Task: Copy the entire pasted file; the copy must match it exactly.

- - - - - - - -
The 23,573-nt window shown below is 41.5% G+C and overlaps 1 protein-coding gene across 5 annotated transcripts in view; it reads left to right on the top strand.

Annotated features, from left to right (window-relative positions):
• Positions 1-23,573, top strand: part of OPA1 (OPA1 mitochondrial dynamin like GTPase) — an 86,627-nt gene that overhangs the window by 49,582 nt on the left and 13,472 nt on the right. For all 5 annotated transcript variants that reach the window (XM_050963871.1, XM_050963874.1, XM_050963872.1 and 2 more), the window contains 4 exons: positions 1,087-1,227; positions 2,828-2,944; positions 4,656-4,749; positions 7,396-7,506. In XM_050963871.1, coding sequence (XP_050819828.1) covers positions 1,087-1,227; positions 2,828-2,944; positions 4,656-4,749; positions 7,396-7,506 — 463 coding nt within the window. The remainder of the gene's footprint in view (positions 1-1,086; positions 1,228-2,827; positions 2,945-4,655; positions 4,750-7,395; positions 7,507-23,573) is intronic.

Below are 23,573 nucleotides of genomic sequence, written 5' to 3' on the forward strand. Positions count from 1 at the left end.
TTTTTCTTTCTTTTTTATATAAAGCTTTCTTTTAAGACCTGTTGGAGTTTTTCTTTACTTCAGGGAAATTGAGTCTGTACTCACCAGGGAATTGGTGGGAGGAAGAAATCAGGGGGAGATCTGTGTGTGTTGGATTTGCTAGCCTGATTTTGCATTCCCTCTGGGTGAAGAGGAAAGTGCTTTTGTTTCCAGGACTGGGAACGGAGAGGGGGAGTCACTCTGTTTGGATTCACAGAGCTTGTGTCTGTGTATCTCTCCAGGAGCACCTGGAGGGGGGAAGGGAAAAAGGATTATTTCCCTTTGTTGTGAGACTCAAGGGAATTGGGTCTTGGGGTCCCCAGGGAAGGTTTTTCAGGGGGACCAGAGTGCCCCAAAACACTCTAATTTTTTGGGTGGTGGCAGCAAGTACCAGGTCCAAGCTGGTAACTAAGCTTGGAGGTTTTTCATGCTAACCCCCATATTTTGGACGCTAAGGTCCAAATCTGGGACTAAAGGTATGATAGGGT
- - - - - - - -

The 23,573-nt window shown below is 41.5% G+C and overlaps 1 protein-coding gene across 5 annotated transcripts in view; it reads left to right on the top strand.

Annotated features, from left to right (window-relative positions):
• Positions 1-23,573, top strand: part of OPA1 (OPA1 mitochondrial dynamin like GTPase) — an 86,627-nt gene that overhangs the window by 49,582 nt on the left and 13,472 nt on the right. For all 5 annotated transcript variants that reach the window (XM_050963871.1, XM_050963874.1, XM_050963872.1 and 2 more), the window contains 4 exons: positions 1,087-1,227; positions 2,828-2,944; positions 4,656-4,749; positions 7,396-7,506. In XM_050963871.1, coding sequence (XP_050819828.1) covers positions 1,087-1,227; positions 2,828-2,944; positions 4,656-4,749; positions 7,396-7,506 — 463 coding nt within the window. The remainder of the gene's footprint in view (positions 1-1,086; positions 1,228-2,827; positions 2,945-4,655; positions 4,750-7,395; positions 7,507-23,573) is intronic.

Below are 23,573 nucleotides of genomic sequence, written 5' to 3' on the forward strand. Positions count from 1 at the left end.
TTTTTCTTTCTTTTTTATATAAAGCTTTCTTTTAAGACCTGTTGGAGTTTTTCTTTACTTCAGGGAAATTGAGTCTGTACTCACCAGGGAATTGGTGGGAGGAAGAAATCAGGGGGAGATCTGTGTGTGTTGGATTTGCTAGCCTGATTTTGCATTCCCTCTGGGTGAAGAGGAAAGTGCTTTTGTTTCCAGGACTGGGAACGGAGAGGGGGAGTCACTCTGTTTGGATTCACAGAGCTTGTGTCTGTGTATCTCTCCAGGAGCACCTGGAGGGGGGAAGGGAAAAAGGATTATTTCCCTTTGTTGTGAGACTCAAGGGAATTGGGTCTTGGGGTCCCCAGGGAAGGTTTTTCAGGGGGACCAGAGTGCCCCAAAACACTCTAATTTTTTGGGTGGTGGCAGCAAGTACCAGGTCCAAGCTGGTAACTAAGCTTGGAGGTTTTTCATGCTAACCCCCATATTTTGGACGCTAAGGTCCAAATCTGGGACTAAAGGTATGATAGGGT